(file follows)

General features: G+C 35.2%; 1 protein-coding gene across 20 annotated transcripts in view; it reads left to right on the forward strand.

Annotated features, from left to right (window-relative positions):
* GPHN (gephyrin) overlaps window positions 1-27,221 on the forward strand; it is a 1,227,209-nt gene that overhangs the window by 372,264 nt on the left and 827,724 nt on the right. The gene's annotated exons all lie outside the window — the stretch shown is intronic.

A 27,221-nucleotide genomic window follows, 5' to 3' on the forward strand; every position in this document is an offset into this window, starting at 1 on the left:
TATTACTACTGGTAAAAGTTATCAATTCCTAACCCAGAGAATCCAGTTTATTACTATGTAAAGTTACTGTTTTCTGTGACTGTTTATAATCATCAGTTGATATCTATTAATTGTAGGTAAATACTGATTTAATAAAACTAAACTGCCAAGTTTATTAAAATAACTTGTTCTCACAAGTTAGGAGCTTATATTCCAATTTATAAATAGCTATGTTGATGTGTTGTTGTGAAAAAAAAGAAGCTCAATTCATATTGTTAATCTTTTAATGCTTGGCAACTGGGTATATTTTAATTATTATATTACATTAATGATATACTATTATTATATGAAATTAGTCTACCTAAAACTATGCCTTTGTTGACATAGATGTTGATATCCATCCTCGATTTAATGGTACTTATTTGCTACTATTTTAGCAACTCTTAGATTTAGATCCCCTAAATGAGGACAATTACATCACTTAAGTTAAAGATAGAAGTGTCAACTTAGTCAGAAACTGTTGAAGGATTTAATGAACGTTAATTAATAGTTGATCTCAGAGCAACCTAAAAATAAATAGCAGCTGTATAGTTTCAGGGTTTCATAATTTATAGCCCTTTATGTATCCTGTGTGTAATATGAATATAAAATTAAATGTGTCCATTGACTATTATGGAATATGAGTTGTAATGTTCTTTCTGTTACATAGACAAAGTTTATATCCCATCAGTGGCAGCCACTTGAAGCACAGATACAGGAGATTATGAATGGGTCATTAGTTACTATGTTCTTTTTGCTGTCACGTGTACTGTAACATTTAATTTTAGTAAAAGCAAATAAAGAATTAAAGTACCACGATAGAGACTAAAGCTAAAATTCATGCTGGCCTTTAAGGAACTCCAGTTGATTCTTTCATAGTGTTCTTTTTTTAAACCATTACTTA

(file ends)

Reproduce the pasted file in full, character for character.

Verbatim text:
General features: G+C 35.2%; 1 protein-coding gene across 20 annotated transcripts in view; it reads left to right on the forward strand.

Annotated features, from left to right (window-relative positions):
* GPHN (gephyrin) overlaps window positions 1-27,221 on the forward strand; it is a 1,227,209-nt gene that overhangs the window by 372,264 nt on the left and 827,724 nt on the right. The gene's annotated exons all lie outside the window — the stretch shown is intronic.

A 27,221-nucleotide genomic window follows, 5' to 3' on the forward strand; every position in this document is an offset into this window, starting at 1 on the left:
TATTACTACTGGTAAAAGTTATCAATTCCTAACCCAGAGAATCCAGTTTATTACTATGTAAAGTTACTGTTTTCTGTGACTGTTTATAATCATCAGTTGATATCTATTAATTGTAGGTAAATACTGATTTAATAAAACTAAACTGCCAAGTTTATTAAAATAACTTGTTCTCACAAGTTAGGAGCTTATATTCCAATTTATAAATAGCTATGTTGATGTGTTGTTGTGAAAAAAAAGAAGCTCAATTCATATTGTTAATCTTTTAATGCTTGGCAACTGGGTATATTTTAATTATTATATTACATTAATGATATACTATTATTATATGAAATTAGTCTACCTAAAACTATGCCTTTGTTGACATAGATGTTGATATCCATCCTCGATTTAATGGTACTTATTTGCTACTATTTTAGCAACTCTTAGATTTAGATCCCCTAAATGAGGACAATTACATCACTTAAGTTAAAGATAGAAGTGTCAACTTAGTCAGAAACTGTTGAAGGATTTAATGAACGTTAATTAATAGTTGATCTCAGAGCAACCTAAAAATAAATAGCAGCTGTATAGTTTCAGGGTTTCATAATTTATAGCCCTTTATGTATCCTGTGTGTAATATGAATATAAAATTAAATGTGTCCATTGACTATTATGGAATATGAGTTGTAATGTTCTTTCTGTTACATAGACAAAGTTTATATCCCATCAGTGGCAGCCACTTGAAGCACAGATACAGGAGATTATGAATGGGTCATTAGTTACTATGTTCTTTTTGCTGTCACGTGTACTGTAACATTTAATTTTAGTAAAAGCAAATAAAGAATTAAAGTACCACGATAGAGACTAAAGCTAAAATTCATGCTGGCCTTTAAGGAACTCCAGTTGATTCTTTCATAGTGTTCTTTTTTTAAACCATTACTTA